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Tuesday, April 12, 2011

Responses to Two Good Questions from Reader: Nat

nat said... 
Why do you call Malarkey an evil manufacturer?
Because Malarkey says they will investigate a warranty claim and then completely ignores it. Their warranty is a worthless lie. Even their officers lie to the consumer and the contractor. They have no intention of ever taking care of defective material unless sued. I was in shock when their rep said he went by a job, after about two years of complaining, and never picked up the materials from the ground where we left them, after having waited for hours with no call or cancellation. He lied and said the roof was improperly ventilated when the roof was a poster boy for perfect ventilation. Lies upon lies warrant nomination for evil. Theft also places one in that category. 

nat said...
How would liability insurance make anyone a better roofer? Insurance protects the one who purchases it. Mandatory auto insurance never made the roads safer. Envy is the driving force. "I pay insurance to protect myself. I am going to make everyone else get it so they have to pay, too."
Great question. The answer has several layers. The first is that any company that protects its customers from its own actions is providing a superior service. Insurance covers more than disaster while the job is in progress. Completed operations and product liability can keep a customer from having to file on his own insurance or keep him from suing someone later down the line. If drivers had higher ethical standards, then by virtue of having higher standards, they are improved. Maybe the actual skill set is not improved, but an invisible hand makes the consequences of his bad decisions less. Protecting yourself versus not protecting yourself is a virtue and virtue is virtue. A virtuous driver is better than a non-virtuous driver. Homeowners have certain minimum expectations from the businesses they invite onto their property. Even a good contractor may find that circumstances have put him out of business, for example health, and if his customer is protected from failed work, then a superior service has been rendered.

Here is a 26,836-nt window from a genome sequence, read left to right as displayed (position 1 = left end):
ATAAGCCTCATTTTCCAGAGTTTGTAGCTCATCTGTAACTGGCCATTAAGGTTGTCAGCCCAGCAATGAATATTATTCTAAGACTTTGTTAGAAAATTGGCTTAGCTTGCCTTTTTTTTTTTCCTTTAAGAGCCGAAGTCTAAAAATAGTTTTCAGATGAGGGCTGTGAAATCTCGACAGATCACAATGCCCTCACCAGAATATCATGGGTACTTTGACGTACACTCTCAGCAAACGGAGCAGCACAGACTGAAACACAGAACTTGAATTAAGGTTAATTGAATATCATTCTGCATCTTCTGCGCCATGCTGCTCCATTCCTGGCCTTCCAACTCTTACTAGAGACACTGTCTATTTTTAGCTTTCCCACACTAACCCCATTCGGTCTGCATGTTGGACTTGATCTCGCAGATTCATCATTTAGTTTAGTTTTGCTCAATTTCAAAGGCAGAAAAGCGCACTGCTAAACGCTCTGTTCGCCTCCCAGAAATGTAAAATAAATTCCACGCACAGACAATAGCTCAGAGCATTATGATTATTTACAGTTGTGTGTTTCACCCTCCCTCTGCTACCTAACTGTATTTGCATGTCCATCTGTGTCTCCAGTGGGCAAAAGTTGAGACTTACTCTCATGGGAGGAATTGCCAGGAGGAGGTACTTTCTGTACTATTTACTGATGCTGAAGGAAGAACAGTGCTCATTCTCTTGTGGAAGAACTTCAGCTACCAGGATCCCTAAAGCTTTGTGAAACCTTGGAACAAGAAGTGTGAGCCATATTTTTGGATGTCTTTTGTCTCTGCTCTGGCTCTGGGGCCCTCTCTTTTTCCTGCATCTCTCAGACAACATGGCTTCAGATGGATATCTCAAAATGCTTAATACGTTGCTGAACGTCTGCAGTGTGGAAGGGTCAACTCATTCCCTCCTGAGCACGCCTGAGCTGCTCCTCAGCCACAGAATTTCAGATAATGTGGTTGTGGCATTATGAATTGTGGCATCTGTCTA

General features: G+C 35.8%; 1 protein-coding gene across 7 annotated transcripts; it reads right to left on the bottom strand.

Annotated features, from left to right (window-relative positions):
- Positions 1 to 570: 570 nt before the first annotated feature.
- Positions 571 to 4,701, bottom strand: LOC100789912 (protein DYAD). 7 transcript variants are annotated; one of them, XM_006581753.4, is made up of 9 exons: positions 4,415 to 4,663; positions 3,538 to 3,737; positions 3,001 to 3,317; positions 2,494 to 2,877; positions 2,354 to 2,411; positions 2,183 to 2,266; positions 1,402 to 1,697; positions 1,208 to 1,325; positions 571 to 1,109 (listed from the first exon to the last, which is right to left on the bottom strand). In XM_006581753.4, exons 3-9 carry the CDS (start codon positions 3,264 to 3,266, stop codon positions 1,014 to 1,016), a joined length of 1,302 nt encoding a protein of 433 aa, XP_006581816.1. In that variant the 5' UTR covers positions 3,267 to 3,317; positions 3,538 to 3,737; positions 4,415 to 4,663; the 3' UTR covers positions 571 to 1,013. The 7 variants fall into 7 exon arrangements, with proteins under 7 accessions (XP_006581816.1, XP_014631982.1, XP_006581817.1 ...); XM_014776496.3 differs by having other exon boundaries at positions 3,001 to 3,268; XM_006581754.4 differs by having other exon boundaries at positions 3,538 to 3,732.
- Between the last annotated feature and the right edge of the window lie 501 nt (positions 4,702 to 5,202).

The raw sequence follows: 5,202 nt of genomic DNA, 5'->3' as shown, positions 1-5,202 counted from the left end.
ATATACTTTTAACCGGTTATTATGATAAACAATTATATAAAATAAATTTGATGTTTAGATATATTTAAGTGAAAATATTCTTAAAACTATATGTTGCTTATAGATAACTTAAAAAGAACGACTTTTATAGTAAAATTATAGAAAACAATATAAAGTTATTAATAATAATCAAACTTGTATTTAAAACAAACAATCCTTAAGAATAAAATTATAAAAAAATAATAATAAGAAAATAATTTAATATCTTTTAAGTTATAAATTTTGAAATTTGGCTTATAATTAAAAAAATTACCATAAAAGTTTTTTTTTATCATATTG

Homeowner's insurance does not cover bad workmanship nor the damage it causes. By virtue of being able to be insured, a homeowner knows his roofer has some stability. Ask any roofer. It is hard to get. To be a certified roofer for GAF, CertainTeed, or Owens Corning, a contractor must be insured. When we put on a roof there are no other drivers. There is only one. The insurance may not make a roofer's nails work better but if he does a repeatedly poor job and gets sued, he won't be able to find insurance. Maybe insurance is just indicative that a roofer possesses superior business qualities, and that, too, is part of the overall performance of a roofer.

Jon Alan Wright
Jon Wright Roofing, Siding, and Windows
1915 Peters Rd., Suite 310
Irving, TX 75061
972.251.1818 Office
214.718.3748 Cell
972.554.8090 Fax

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